Thirdly, in many cases – in healthcare – perfection can be the only goal, because it is unacceptable to have a goal that is less than perfect. Take safety, for example. The goal should be always zero: zero incidents, zero medication errors, etc.

3. What is the one practice that you consider the most essential (or one of the most essential) for leaders in healthcare – or any industry?

This is a though one, because what separates leaders from non-leaders is “giving direction”, so if you don’t, to me you are not a true leader. I call it giving and not setting direction, because for me “to give” feels more like a servant activity, than “to set.”

However, the leadership practice with the most impact is developing people, because that is what makes organizations thrive and it’s the practice that puts people before money.

4. What has been something you have had to improve in yourself to be a better lean leader and coach? What has helped you improve?

When I asked Mr. Ritsuo Shingo, former Toyota China President and son of Shigeo Shingo, what could be the added value of (external) lean coaches / consultants, his answer was: “No knowledge, only experience!”

This comment taught me to always continue to experience the actual situation and or process myself and never “just” trust on my education or past experiences. And I try to be less confident, when stating conclusions or opinions. This last one is still a struggle. So, what helped me is to keep on searching for mentors and try to get close to them.

“What helped me is to keep on searching for mentors and try to get close to them.”

5. What is one thing that you learned through the process of writing this book?

An interesting thing I learned is, that writing is “just” a skill, which you need to practice and hone every day. My first book (in Dutch) took 5.5 years to publish. My second book, I wrote (in Dutch) in six months, took three months to translate it – myself – into English and three more months to publish it – first in Dutch (June 2020), and now (September 2020) in English. But writing is also an art. I felt very proud when my (Dutch) readers told me that I’ve written practical, accessible, and easy to read books. I hope for the same feedback on my English book. 🙂

6. What is one thing that you have discovered or observed about leadership and lean practices for healthcare leaders since the global pandemic?

I found that suddenly everybody wanted help, multidisciplinary cooperation became the norm and a lot of bureaucracy could suddenly be skipped, but the extra capacity that they created this way was not always put to good use. “Working harder” is still the strategy of most leaders; they keep on framing their problem as “staff shortages”. As consequence, “more staff” seems to be the only solution.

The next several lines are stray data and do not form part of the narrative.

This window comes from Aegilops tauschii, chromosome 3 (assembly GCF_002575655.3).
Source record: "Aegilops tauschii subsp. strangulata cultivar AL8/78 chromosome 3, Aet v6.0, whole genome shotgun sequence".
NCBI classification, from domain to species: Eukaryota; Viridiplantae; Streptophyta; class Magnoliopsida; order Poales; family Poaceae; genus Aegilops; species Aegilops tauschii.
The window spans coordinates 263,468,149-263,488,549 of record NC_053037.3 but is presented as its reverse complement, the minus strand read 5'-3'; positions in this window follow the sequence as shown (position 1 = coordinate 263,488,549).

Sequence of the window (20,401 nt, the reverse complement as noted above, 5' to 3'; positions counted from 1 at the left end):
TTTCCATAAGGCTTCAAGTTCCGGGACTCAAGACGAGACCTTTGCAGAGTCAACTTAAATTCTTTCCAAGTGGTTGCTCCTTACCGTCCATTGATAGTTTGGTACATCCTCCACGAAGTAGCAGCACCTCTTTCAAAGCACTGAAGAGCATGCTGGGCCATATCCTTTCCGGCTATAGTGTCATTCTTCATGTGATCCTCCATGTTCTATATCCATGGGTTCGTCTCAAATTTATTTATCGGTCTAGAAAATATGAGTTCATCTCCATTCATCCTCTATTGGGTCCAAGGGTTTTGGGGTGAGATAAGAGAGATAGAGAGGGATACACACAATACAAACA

“‘Working harder”’is still the strategy of most leaders; they keep on framing their problem as ‘staff shortages.’ As consequence, ‘more staff’ seems to be the only solution.”

My observation is that leaders have changed their behavior, but not their thinking. In between “wave one” and “wave two” of the pandemic, I see already old ways arising.

7. What is one question you haven’t been asked (here or elsewhere) that you would like to answer? And what is your answer to that question?

“What is an engineer doing in healthcare?”

This question has two sides to me.

One side, which came first, is my personal reason for wanting to improve healthcare. As an engineer I see everything as a system, a collection of interacting people and processes. From that perspective healthcare is no different from other sectors, like automotive. The difference is that, in my personal opinion, the need for improvement is much higher in healthcare, than in any other sector because it effects our health and that of our loved ones, and the processes are unreliable, making healthcare unsafe, tedious and expensive. Combined with my vision (developed in 2005) that there is limited systems and lean thinking in healthcare, I decided to make it my mission to help healthcare improve.

“The need for improvement is much higher in healthcare, than in any other sector because it effects our health and that of our loved ones, and the processes are unreliable, making healthcare unsafe, tedious and expensive.”

The other side of this question is that when I started to embark on this mission, people in healthcare didn’t share my vision and believed that they were already doing great and, if you are not from healthcare, you can’t help them. This made my mission incredibly hard but forced me to learn and made me grow a lot.

I would like to thank all people in healthcare, especially in the early days, for sharing their concerns and the early adaptors for being open to learning, together. All this learning, the mistakes I made and the results I achieved, together enabled me to write books about lean, leadership and healthcare (as an engineer).

8. How can people purchase your book?

I put up a website leanthinkinginhealthcare.com that contains a link to the book’s webpage, where you can purchase the e-book, print book or request a desk copy. The print version is also available on Amazon.com.

Leanthinkinginhealthcare.com also gives you access to free information and content, like all the tools from my book, and an easy way to get in touch with me.

Don’t forget to register for the book giveaway!

Don’t forget to register to win your own *free* copy of Arnout’s new book. Five hard copies of the book are available for the first winners with U.S. addresses and up to 10 others (U.S. or globally) will receive a PDF of the book! Entries are open until Friday October 23rd.